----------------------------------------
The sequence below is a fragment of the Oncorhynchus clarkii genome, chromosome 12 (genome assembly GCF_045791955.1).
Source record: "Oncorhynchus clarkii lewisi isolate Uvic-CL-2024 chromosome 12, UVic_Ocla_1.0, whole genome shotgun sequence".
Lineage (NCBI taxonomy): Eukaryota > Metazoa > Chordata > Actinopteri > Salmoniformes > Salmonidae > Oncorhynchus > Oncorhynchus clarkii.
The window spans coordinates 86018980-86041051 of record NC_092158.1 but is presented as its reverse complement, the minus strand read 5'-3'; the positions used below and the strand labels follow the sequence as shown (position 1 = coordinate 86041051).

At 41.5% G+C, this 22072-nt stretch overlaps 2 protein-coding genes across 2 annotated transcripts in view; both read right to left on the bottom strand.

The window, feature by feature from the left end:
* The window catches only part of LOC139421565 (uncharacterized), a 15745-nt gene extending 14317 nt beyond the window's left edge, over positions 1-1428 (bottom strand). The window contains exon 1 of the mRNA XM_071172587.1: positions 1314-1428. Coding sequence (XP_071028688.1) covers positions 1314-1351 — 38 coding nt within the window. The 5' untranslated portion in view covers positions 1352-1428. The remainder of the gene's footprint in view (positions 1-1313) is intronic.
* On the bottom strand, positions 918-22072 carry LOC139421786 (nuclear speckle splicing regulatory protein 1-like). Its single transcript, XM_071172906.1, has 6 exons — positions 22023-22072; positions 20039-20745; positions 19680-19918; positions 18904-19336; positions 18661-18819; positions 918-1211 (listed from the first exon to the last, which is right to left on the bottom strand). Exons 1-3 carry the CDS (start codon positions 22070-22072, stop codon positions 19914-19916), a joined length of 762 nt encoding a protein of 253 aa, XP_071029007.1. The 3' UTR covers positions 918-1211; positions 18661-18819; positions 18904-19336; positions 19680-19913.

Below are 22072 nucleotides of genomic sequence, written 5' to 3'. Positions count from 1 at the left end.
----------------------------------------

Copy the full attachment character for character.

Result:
The sequence below is a fragment of the Oncorhynchus clarkii genome, chromosome 12 (genome assembly GCF_045791955.1).
Source record: "Oncorhynchus clarkii lewisi isolate Uvic-CL-2024 chromosome 12, UVic_Ocla_1.0, whole genome shotgun sequence".
Lineage (NCBI taxonomy): Eukaryota > Metazoa > Chordata > Actinopteri > Salmoniformes > Salmonidae > Oncorhynchus > Oncorhynchus clarkii.
The window spans coordinates 86018980-86041051 of record NC_092158.1 but is presented as its reverse complement, the minus strand read 5'-3'; the positions used below and the strand labels follow the sequence as shown (position 1 = coordinate 86041051).

At 41.5% G+C, this 22072-nt stretch overlaps 2 protein-coding genes across 2 annotated transcripts in view; both read right to left on the bottom strand.

The window, feature by feature from the left end:
* The window catches only part of LOC139421565 (uncharacterized), a 15745-nt gene extending 14317 nt beyond the window's left edge, over positions 1-1428 (bottom strand). The window contains exon 1 of the mRNA XM_071172587.1: positions 1314-1428. Coding sequence (XP_071028688.1) covers positions 1314-1351 — 38 coding nt within the window. The 5' untranslated portion in view covers positions 1352-1428. The remainder of the gene's footprint in view (positions 1-1313) is intronic.
* On the bottom strand, positions 918-22072 carry LOC139421786 (nuclear speckle splicing regulatory protein 1-like). Its single transcript, XM_071172906.1, has 6 exons — positions 22023-22072; positions 20039-20745; positions 19680-19918; positions 18904-19336; positions 18661-18819; positions 918-1211 (listed from the first exon to the last, which is right to left on the bottom strand). Exons 1-3 carry the CDS (start codon positions 22070-22072, stop codon positions 19914-19916), a joined length of 762 nt encoding a protein of 253 aa, XP_071029007.1. The 3' UTR covers positions 918-1211; positions 18661-18819; positions 18904-19336; positions 19680-19913.

Below are 22072 nucleotides of genomic sequence, written 5' to 3'. Positions count from 1 at the left end.